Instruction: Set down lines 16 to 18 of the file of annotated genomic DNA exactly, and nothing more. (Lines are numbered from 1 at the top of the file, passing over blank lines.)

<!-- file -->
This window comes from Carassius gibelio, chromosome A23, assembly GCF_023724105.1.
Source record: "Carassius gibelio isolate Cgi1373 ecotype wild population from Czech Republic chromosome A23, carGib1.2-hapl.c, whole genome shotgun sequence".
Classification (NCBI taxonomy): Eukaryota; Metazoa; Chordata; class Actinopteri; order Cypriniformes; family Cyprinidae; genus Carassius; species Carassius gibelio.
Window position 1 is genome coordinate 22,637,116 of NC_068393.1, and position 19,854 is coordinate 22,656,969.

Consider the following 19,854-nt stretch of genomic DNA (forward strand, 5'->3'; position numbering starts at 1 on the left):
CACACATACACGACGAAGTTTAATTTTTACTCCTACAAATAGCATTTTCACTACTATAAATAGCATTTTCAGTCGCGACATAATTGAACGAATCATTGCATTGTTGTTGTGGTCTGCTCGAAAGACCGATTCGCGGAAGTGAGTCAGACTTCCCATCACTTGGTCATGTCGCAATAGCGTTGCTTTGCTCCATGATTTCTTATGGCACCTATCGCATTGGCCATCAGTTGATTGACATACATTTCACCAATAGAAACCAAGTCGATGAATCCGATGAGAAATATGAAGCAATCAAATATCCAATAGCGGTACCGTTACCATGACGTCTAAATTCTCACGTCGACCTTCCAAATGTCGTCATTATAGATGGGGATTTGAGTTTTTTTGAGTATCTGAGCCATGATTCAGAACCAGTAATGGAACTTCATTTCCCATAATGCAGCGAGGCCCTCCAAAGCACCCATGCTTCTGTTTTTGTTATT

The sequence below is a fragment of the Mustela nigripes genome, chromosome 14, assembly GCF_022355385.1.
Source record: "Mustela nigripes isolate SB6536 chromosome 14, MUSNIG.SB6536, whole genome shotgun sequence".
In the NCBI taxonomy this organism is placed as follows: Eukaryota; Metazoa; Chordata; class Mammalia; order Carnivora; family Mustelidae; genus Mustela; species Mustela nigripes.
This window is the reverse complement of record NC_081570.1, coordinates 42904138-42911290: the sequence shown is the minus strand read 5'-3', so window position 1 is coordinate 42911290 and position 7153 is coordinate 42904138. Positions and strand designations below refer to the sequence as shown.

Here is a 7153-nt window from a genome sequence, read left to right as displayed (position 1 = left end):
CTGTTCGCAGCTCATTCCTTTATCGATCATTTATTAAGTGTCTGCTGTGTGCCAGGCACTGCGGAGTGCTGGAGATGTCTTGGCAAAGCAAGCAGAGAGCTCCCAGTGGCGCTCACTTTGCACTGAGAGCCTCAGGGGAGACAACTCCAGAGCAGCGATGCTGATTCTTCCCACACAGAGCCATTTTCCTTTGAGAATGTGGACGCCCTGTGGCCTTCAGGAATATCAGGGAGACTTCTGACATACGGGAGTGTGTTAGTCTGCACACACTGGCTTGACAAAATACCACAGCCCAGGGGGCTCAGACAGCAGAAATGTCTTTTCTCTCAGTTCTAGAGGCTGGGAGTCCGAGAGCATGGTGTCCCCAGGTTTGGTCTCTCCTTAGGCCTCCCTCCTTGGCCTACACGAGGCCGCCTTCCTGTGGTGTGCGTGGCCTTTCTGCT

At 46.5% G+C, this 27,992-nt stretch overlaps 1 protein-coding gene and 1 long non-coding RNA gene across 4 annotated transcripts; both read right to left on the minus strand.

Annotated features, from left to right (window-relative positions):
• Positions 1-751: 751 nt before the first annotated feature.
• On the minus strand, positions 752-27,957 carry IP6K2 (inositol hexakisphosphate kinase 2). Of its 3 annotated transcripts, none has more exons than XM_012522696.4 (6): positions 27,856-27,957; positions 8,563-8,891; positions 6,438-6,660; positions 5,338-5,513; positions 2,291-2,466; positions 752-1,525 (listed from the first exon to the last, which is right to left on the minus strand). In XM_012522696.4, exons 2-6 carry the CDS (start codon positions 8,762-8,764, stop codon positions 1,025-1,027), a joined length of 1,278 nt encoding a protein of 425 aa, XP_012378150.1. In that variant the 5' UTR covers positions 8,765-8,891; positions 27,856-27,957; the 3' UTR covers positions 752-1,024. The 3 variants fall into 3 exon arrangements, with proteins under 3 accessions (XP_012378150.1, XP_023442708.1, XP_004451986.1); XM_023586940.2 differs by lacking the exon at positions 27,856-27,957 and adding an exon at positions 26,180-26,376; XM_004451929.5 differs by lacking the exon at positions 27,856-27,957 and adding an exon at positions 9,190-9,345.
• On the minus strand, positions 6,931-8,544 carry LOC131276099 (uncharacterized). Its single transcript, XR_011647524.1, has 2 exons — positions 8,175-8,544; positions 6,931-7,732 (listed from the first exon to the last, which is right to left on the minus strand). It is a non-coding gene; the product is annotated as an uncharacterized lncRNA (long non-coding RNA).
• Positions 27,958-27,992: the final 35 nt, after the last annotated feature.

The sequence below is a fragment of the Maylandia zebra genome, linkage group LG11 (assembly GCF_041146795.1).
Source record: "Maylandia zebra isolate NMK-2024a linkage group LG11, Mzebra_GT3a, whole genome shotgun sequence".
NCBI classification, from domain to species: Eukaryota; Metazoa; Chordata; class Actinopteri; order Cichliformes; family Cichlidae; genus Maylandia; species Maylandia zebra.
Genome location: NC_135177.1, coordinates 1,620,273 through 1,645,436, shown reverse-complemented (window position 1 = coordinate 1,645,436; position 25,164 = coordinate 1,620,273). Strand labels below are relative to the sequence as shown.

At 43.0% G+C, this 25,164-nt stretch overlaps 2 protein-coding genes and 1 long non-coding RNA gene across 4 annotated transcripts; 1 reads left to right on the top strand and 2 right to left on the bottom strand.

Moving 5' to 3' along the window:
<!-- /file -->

• On the minus strand, positions 752-27,957 carry IP6K2 (inositol hexakisphosphate kinase 2). Of its 3 annotated transcripts, none has more exons than XM_012522696.4 (6): positions 27,856-27,957; positions 8,563-8,891; positions 6,438-6,660; positions 5,338-5,513; positions 2,291-2,466; positions 752-1,525 (listed from the first exon to the last, which is right to left on the minus strand). In XM_012522696.4, exons 2-6 carry the CDS (start codon positions 8,762-8,764, stop codon positions 1,025-1,027), a joined length of 1,278 nt encoding a protein of 425 aa, XP_012378150.1. In that variant the 5' UTR covers positions 8,765-8,891; positions 27,856-27,957; the 3' UTR covers positions 752-1,024. The 3 variants fall into 3 exon arrangements, with proteins under 3 accessions (XP_012378150.1, XP_023442708.1, XP_004451986.1); XM_023586940.2 differs by lacking the exon at positions 27,856-27,957 and adding an exon at positions 26,180-26,376; XM_004451929.5 differs by lacking the exon at positions 27,856-27,957 and adding an exon at positions 9,190-9,345.
• On the minus strand, positions 6,931-8,544 carry LOC131276099 (uncharacterized). Its single transcript, XR_011647524.1, has 2 exons — positions 8,175-8,544; positions 6,931-7,732 (listed from the first exon to the last, which is right to left on the minus strand). It is a non-coding gene; the product is annotated as an uncharacterized lncRNA (long non-coding RNA).
• Positions 27,958-27,992: the final 35 nt, after the last annotated feature.